A remarkable image taken this past Sunday by the Ingenuity helicopter is providing one of the most unique views of a Martian rover we’ve ever seen.
Way up there in the top left-hand corner of the image is the Perseverance rover, pointing its own cameras directly back at Ingenuity. The NASA helicopter captured this photo on Sunday, April 25, during its third flight, as the drone was flying laterally some 5 metres above the Martian surface. Ingenuity and Perseverance, who arrived together on February 18, 2021, were about 85 metres apart when the image was taken.
This is exactly the kind of photo I dreamed about when learning of the Ingenuity mission. Various rovers and probes have provided intimate views of the Red Planet at eye level, but this helicopter is offering a bird’s eye view of the rocky Martian landscape — and of its six-wheeled companion.
I spy with my little eye…a rover.????
See if you can spot @NASAPersevere in this image taken by the #MarsHelicopter during its third flight on April 25, 2021. Ingenuity was flying at an altitude of 16 ft (5 m) and ~279 ft (~85 m) from the rover at the time. https://t.co/TNCdXWcKWE pic.twitter.com/krf1jBs3cY
— NASA JPL (@NASAJPL) April 28, 2021
Indeed, this view of a Martian probe from a slightly elevated vantage point is without equal. Sure, rovers have taken selfies, and satellites have spotted them from Mars orbit, but this image will go down in history as being the first to show a rover from the perspective of an aerial drone.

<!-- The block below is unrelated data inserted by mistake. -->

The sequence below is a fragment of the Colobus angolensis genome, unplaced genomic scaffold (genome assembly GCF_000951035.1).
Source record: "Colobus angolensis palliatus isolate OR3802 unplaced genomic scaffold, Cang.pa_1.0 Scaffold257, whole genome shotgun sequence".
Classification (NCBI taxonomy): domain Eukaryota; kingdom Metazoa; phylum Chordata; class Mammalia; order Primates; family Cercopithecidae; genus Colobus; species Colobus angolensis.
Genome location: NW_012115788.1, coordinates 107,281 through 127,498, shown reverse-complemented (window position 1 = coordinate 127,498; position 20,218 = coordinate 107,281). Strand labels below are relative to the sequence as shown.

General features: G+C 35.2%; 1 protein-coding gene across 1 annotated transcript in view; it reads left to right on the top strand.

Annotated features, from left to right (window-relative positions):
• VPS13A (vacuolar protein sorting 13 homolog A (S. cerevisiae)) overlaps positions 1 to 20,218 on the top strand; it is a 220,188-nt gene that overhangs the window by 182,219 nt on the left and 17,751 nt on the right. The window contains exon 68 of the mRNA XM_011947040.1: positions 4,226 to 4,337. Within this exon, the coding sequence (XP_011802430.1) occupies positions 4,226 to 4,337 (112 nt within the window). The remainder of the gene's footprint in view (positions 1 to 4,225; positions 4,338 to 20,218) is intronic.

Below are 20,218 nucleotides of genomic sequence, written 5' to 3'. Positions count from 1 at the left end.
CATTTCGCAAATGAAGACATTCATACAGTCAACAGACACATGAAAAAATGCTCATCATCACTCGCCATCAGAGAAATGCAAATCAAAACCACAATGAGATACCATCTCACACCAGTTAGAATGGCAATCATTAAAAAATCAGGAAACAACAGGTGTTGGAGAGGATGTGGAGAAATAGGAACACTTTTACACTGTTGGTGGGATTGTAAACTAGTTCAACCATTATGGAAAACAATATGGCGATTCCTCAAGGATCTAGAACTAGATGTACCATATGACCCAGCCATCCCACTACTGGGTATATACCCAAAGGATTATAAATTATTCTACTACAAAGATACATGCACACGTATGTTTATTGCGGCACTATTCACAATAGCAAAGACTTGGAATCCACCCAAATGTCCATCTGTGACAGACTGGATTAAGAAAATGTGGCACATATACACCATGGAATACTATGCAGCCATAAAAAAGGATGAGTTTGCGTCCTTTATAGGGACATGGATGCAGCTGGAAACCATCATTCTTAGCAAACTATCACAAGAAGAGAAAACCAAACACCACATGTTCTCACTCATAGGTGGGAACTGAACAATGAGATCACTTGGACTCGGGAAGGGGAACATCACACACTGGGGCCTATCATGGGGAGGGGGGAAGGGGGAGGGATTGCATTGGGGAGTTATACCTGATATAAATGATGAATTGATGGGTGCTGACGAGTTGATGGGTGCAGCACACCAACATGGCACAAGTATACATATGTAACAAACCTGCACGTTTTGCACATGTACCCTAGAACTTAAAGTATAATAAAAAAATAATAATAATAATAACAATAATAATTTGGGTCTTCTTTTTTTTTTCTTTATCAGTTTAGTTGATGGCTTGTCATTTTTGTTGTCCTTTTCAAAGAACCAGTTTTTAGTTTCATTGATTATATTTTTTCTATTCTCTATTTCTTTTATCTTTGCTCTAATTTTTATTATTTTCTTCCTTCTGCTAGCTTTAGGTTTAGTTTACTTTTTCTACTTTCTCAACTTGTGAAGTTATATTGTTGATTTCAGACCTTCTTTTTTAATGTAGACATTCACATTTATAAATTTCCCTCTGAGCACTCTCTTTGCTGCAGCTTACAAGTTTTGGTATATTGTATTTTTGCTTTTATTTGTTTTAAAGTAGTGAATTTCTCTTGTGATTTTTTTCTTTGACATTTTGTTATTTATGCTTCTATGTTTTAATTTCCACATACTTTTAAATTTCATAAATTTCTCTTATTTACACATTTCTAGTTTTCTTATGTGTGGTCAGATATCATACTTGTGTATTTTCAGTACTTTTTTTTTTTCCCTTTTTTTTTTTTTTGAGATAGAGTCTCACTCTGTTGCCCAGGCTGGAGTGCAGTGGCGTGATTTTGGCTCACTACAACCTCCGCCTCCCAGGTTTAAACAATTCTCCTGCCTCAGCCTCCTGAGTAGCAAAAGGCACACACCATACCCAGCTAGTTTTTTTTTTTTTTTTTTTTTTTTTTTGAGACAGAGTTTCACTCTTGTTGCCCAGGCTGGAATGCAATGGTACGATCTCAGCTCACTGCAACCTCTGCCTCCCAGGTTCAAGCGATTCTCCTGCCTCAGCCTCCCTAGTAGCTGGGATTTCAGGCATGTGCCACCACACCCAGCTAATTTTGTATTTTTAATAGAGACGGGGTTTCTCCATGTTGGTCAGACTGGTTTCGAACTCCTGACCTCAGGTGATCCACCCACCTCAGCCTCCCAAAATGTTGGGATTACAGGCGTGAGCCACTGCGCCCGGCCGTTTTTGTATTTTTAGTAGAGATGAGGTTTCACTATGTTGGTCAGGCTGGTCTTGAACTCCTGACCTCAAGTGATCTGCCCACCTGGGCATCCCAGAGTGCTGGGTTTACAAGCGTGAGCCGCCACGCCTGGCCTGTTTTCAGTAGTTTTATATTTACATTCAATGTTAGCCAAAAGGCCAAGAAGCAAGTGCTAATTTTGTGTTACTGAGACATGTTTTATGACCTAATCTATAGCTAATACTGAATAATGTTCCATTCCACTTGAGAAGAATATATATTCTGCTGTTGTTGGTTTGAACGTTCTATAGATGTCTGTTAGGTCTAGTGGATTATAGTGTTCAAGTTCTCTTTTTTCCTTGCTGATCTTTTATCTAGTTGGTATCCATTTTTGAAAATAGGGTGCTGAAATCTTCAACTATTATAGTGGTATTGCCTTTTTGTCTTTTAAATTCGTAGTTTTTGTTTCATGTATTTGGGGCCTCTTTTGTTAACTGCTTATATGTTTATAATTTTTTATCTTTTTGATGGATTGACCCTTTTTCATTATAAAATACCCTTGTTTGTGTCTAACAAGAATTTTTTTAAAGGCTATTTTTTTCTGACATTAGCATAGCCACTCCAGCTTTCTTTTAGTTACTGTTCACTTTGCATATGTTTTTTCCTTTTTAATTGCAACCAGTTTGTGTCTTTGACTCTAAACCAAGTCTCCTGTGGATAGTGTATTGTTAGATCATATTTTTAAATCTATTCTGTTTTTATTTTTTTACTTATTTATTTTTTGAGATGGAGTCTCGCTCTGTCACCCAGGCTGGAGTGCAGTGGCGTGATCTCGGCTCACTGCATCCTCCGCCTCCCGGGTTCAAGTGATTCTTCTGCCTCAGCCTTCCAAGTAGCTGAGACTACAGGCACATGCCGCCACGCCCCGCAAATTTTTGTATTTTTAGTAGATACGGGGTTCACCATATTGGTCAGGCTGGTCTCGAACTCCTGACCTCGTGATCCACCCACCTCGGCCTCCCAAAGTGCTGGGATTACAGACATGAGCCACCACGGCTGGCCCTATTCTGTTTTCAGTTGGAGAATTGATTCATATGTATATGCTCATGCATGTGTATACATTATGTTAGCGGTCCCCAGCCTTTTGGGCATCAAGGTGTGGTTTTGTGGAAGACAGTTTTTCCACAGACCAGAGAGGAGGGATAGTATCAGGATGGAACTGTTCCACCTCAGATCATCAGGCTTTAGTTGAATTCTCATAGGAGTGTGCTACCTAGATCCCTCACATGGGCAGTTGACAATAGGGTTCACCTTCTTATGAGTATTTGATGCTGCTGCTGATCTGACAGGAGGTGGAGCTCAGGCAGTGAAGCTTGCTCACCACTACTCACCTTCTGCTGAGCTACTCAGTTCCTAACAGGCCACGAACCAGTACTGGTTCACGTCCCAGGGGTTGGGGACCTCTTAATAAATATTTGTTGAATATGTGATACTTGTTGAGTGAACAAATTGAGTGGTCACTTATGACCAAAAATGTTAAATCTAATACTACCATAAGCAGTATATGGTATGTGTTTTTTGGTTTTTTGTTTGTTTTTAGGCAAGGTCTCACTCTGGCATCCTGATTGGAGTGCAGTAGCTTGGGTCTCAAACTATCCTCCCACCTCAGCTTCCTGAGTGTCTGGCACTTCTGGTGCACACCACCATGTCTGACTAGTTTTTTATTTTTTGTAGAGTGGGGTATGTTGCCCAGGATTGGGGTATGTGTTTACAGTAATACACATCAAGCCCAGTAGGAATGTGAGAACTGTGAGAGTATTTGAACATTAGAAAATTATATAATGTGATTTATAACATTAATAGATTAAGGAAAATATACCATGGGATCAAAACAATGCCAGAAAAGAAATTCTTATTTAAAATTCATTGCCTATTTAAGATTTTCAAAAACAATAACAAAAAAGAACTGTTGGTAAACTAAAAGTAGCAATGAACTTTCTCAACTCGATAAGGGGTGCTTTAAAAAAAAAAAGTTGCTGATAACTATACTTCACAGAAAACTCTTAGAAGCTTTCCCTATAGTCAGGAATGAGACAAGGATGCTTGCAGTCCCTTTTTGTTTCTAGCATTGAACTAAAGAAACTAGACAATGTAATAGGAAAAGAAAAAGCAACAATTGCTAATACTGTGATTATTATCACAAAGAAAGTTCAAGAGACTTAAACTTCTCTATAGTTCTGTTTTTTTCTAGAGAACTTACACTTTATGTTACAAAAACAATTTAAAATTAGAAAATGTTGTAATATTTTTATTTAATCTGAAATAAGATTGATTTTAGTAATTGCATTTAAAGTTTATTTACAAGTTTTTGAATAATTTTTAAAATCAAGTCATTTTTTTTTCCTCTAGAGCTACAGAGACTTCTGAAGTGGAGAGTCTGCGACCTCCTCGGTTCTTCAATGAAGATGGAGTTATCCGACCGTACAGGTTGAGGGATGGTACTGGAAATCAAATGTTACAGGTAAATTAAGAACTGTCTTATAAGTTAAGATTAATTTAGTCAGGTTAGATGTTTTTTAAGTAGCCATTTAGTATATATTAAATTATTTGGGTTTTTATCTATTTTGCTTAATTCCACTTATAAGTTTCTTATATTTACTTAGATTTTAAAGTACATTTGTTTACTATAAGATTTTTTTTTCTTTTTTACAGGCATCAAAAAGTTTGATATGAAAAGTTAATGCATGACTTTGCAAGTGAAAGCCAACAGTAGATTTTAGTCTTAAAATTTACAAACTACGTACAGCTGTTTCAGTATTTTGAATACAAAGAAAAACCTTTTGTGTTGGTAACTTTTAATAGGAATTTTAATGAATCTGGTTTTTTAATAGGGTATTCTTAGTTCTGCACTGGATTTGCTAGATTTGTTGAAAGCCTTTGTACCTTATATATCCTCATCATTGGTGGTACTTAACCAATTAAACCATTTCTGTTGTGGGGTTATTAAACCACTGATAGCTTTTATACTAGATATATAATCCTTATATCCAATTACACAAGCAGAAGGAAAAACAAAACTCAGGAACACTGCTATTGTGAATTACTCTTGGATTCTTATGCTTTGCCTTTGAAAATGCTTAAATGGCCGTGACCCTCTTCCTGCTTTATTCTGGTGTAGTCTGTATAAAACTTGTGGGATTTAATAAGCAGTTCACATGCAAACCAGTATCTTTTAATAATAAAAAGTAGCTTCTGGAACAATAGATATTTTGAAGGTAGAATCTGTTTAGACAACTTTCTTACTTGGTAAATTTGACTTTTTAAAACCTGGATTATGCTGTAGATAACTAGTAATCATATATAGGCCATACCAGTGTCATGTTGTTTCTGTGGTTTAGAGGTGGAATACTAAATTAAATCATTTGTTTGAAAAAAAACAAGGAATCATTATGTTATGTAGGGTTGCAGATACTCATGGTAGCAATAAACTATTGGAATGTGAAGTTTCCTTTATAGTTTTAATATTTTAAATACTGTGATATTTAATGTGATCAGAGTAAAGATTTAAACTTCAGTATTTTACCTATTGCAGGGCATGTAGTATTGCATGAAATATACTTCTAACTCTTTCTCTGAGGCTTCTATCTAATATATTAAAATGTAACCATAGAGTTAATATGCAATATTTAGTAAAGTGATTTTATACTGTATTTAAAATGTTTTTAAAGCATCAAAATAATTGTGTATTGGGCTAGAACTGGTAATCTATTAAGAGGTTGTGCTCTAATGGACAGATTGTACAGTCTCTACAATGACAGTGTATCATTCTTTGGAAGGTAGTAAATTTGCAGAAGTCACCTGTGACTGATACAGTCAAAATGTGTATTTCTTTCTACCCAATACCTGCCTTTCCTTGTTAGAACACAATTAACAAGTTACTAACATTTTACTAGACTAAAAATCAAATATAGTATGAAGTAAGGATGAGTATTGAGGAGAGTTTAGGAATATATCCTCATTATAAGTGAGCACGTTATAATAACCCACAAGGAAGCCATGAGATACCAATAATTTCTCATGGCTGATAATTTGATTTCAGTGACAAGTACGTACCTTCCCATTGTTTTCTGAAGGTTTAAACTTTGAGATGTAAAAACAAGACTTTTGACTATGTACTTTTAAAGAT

Weighing just 11.5 kg, Sojourner became the first wheeled vehicle to scoot around on another planet. How very fitting therefore, that Ingenuity — the first vehicle to achieve powered flight on another planet — should take a similarly momentous photo.
Ingenuity’s third flight was its most daring yet, in which the helicopter flew laterally for 50 metres, and then returned to its original position, in a flight that lasted for 80 seconds. Mission controllers plan to push Ingenuity even harder, possibly risking a crash, to fully evaluate its capabilities. This test demonstration will hopefully set the stage for increasingly ambitious projects involving aerial drones on Mars, allowing us to dream yet again about even greater accomplishments.